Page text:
6

You can do this using the changebar package. In the following minimal example, the use of colour (red) merely highlights the changes as reflected by the contents between \cbstart and \cbend: \documentclass{article} \usepackage[pdftex]{changebar}% http://ctan.org/pkg/changebar \usepackage{xcolor}% http://ctan.org/pkg/xcolor \begin{document} Lorem ipsum dolor ...


6

The \quickprofile command simply reports in the console output and the log file the result of doing n repetitions of the code of its argument. e.g. \documentclass{article} \usepackage{interfaces} \begin{document} \def\foo{This is some text.} \quickprofile1000{\foo} \end{document} The output of the console of this run is: Profiler: step 0 Profiler: step ...


6

There is a number of packages that you could use: todonotes and changebar are two of them; a little example: \documentclass{article} \usepackage{todonotes} \usepackage{changebar} \usepackage{lipsum} \begin{document} \lipsum[2] \begin{changebar} \lipsum[2] \end{changebar} \lipsum*[2] text text \todo[prepend]{A very long and tedious note that cannot be on ...


5

If you do want to use highlighting with soul, then this approach seems fine to me. Even better would be to create a sematic macro, like \ifhighlight \let\change\hl \else \newcommand{\change}[1]{#1} \fi Depending on how you compile your file, Passing parameters to a document (or any of its near-duplicates) could be of interest. Since the trickery ...


5

You can do this on a per author basis with the \definechangesauthor command. Changing Changes@Color (with \colorlet) will change the color for remarks with no associated author. A little example: \documentclass{book} \usepackage{changes} \usepackage{lipsum} \definechangesauthor[Gonzalo Medina]{GM}{orange} \definechangesauthor[John Doe]{JD}{blue} ...


5

A less automated way respect to texdiff is changebar. Use in this way: ...some text \cbstart the text you modified \cbend some text... \cbdelete %to put where some text have been deleted from \cbstart to \cbend a grey bar is displayed near the text. \cbdelete will display a little grey square instead.


5

Both packages seem to be quite different. latexdiff marks changes between two versions of a file automatically and trackchanges seems to be for manually tracking changes. I don't think a person telling you to "compile it with track-change option" means automatically to use the trackchanges packages. I would just ask this person if you are in doubt. You ...


5

Try enclosing the \cite commands inside curly braces: \change{text 1 {\cite{Fels\_81}}pad1}{text2 {\cite{Fels\_81}} pad2} I would suggest you not to use underscores in the argument of \cite. I would use something like Fels-81 instead of Fels\_81; the latter produced some errors in the example I built to test the problem; of course, you'll have to change ...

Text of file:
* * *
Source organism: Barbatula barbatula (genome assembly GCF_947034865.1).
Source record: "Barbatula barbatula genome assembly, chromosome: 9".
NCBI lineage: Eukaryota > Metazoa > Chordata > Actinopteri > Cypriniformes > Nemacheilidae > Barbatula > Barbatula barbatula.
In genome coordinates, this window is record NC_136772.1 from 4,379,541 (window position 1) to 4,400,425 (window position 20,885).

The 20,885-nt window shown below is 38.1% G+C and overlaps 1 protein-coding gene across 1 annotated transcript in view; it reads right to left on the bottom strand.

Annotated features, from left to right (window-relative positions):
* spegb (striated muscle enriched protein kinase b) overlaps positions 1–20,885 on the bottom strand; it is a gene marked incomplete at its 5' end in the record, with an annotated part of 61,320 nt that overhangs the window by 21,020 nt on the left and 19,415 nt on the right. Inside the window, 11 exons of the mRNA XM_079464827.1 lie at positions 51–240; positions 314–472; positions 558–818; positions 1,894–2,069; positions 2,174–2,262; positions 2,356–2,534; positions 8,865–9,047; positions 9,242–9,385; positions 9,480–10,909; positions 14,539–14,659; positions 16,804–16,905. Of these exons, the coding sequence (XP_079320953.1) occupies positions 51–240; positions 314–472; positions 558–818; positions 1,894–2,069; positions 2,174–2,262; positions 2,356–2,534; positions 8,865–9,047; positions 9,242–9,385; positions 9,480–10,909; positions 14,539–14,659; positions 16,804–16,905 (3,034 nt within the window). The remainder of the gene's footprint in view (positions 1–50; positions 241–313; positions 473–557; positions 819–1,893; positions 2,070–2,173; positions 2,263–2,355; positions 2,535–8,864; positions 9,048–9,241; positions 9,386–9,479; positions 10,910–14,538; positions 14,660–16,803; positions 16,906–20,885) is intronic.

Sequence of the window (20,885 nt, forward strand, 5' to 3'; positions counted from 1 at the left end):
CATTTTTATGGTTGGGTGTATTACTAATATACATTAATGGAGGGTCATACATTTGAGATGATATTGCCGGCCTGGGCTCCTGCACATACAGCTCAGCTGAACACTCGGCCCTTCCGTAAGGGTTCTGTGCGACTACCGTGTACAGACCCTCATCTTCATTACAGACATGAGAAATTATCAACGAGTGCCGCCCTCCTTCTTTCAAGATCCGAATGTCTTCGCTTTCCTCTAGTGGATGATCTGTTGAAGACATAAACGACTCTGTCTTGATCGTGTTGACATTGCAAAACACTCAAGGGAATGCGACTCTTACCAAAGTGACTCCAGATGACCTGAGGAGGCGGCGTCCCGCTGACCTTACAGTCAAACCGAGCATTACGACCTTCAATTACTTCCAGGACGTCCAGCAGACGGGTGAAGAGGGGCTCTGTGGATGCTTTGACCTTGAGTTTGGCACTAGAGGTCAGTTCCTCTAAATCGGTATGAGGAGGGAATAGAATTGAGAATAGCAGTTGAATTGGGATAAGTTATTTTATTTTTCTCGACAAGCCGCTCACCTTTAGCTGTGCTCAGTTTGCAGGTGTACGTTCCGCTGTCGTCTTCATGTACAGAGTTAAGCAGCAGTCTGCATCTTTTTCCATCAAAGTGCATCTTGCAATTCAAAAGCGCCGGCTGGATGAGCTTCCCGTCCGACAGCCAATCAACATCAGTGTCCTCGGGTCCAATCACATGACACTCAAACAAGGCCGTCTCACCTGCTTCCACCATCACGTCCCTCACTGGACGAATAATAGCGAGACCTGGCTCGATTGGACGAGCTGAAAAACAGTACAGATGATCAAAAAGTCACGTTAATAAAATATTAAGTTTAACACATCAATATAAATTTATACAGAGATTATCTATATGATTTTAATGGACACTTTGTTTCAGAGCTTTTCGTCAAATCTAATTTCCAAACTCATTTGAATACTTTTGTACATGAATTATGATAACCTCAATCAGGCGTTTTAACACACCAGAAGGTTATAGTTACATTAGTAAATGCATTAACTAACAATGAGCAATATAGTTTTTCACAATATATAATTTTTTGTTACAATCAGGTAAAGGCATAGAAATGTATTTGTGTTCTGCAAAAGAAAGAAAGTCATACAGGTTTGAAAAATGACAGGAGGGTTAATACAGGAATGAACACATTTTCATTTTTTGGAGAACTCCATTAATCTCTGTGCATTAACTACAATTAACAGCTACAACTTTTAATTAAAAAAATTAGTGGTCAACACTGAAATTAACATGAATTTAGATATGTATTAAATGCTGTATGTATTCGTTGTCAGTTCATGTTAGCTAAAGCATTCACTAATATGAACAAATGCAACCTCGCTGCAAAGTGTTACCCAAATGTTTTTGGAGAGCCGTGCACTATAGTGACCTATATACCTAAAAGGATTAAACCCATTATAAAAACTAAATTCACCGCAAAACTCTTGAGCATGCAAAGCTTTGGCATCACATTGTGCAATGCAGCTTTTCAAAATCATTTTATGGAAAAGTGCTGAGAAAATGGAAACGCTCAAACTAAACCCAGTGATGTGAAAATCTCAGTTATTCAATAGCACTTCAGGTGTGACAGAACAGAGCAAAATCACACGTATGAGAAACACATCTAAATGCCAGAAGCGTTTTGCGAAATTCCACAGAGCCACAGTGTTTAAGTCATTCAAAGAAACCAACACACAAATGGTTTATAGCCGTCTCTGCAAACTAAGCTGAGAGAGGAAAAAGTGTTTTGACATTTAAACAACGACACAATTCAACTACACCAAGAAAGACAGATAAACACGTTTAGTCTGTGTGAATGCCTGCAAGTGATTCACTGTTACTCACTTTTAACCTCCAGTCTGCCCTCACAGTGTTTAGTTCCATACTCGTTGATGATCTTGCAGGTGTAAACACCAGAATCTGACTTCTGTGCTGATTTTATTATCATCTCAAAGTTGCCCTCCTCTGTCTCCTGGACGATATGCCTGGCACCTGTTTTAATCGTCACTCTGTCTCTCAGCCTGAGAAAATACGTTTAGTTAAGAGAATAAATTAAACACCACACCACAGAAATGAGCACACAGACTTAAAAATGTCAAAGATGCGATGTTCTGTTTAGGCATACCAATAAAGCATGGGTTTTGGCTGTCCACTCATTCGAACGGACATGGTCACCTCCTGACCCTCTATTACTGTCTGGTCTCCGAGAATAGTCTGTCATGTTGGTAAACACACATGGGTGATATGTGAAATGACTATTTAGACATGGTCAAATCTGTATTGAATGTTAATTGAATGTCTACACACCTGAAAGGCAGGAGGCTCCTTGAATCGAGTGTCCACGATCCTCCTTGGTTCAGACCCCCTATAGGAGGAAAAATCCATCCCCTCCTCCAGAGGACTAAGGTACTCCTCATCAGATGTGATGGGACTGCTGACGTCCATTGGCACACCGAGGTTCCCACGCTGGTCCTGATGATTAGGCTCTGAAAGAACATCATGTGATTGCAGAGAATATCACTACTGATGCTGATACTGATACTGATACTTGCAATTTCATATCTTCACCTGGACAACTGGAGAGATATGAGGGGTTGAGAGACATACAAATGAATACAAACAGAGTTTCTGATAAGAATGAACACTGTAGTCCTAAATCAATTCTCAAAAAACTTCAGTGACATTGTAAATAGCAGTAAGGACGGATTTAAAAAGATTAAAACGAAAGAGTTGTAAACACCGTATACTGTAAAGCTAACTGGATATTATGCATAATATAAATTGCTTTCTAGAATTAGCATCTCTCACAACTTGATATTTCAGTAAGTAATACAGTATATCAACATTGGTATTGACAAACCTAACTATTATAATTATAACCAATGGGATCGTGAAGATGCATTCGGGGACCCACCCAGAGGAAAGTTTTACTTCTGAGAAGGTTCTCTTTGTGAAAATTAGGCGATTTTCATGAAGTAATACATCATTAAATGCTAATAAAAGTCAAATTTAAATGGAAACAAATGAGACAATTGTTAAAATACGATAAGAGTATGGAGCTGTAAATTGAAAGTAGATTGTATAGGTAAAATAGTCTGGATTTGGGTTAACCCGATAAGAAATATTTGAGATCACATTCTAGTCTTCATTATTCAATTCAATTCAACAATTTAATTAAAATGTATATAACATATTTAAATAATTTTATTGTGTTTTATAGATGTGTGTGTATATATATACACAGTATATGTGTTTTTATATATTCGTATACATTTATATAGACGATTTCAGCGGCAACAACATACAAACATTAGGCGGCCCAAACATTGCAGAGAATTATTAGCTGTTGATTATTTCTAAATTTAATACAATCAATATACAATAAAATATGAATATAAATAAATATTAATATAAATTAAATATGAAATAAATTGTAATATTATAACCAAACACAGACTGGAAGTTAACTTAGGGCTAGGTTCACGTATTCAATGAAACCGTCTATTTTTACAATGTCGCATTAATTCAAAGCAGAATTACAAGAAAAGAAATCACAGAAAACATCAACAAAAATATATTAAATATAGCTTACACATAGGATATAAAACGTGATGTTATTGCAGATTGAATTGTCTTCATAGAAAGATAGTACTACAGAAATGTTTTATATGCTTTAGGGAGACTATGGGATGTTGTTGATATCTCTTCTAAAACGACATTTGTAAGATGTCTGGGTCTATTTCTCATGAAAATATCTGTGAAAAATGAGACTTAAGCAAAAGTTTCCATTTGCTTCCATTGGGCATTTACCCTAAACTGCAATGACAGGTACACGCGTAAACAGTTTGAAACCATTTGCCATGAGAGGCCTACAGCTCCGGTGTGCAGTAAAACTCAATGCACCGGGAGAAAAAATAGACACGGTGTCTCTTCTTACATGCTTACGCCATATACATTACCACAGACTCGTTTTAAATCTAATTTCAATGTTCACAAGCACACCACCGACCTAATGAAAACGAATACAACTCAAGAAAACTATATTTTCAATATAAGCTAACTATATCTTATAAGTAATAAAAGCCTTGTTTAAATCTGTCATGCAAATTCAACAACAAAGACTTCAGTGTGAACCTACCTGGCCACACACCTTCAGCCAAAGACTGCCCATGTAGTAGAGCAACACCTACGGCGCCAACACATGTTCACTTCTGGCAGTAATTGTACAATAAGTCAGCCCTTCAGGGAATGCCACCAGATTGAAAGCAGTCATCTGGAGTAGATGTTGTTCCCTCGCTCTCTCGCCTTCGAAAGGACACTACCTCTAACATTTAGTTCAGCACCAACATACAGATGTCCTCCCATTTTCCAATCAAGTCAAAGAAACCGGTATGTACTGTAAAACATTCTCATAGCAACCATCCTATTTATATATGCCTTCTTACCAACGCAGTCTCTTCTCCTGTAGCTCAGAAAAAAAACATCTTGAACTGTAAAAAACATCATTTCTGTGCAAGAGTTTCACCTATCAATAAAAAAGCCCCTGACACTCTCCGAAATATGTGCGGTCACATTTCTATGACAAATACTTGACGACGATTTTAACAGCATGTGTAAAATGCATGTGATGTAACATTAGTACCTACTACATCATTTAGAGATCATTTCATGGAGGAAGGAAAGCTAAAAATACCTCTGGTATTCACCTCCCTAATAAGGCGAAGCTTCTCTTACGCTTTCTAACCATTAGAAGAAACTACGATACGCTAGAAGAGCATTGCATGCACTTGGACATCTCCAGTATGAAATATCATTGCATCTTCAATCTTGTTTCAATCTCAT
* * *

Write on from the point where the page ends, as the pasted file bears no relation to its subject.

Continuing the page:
5

The trackchanges package defines its \add command (roughly) to set the colour of its argument and pass it to the \ul command of the soul package for underlining. You simply can't pass any environment to the \ul command. (So it's not just equations that won't work; no environment will work.) The only way around this, as far as I can see is to never put ...


5

I have previously used the svninfo Herbert already mentioned. But I recently found the vc bundle. It has the advantage/difference of not only tracking the included .tex files but any file in the directory. You will get the global revision, including images or .bib files as well. Apart from svn it supports bzr and git. On the other hand, it is an external ...


4

I Use package rcs and put \usepackage{rcs} in the preamble. Then, lines such as: \RCS $Id:$ \RCS $Source:$ \pagestyle{myheadings} \markright{\RCSId} put version information in the formated document. I notice that there is also a package rcsinfo with a similar purpose, but have not used it.


4

If you are looking for minor changes then pdfpagediff might be useful for you. The package overlays two pdf files and lets you spot minor changes easily. It's not useful if the two versions are significantly different.


4

Based on the comments I provide an answer. The error occurs by an encoding problem. To avoid this you can load the package inputenc with your used encoding. Normally the encoding is utf8. So add to your preamble: \usepackage[utf8]{inputenc}


4

A quick fix is redefining the internal macro \v@rid: \documentclass[changemarks]{memoir} \makeatletter \renewcommand{\v@rid}[2]{% \@bsphack \ifchangemarks \marginpar[#1]{#2}% \fi \@esphack} \makeatother \changemarks \begin{document} \added{text} XXXXXXXXXXXXXXXX YYYYYYYYYYYYY ZZZZZZZZZZZZZZZZZZZZZZZZZZZZZZ \end{document}‚Äč Here, the change ...


4

If you only need Greek, do \usepackage[utf8]{inputenc} \usepackage[greek]{babel} If your TeX distribution is up-to-date this will be sufficient, provided you save your documents as UTF-8. With an older TeX distribution (such as TeX Live 2012), one has to add \usepackage[LGRx]{fontenc} With much older TeX distributions something like ...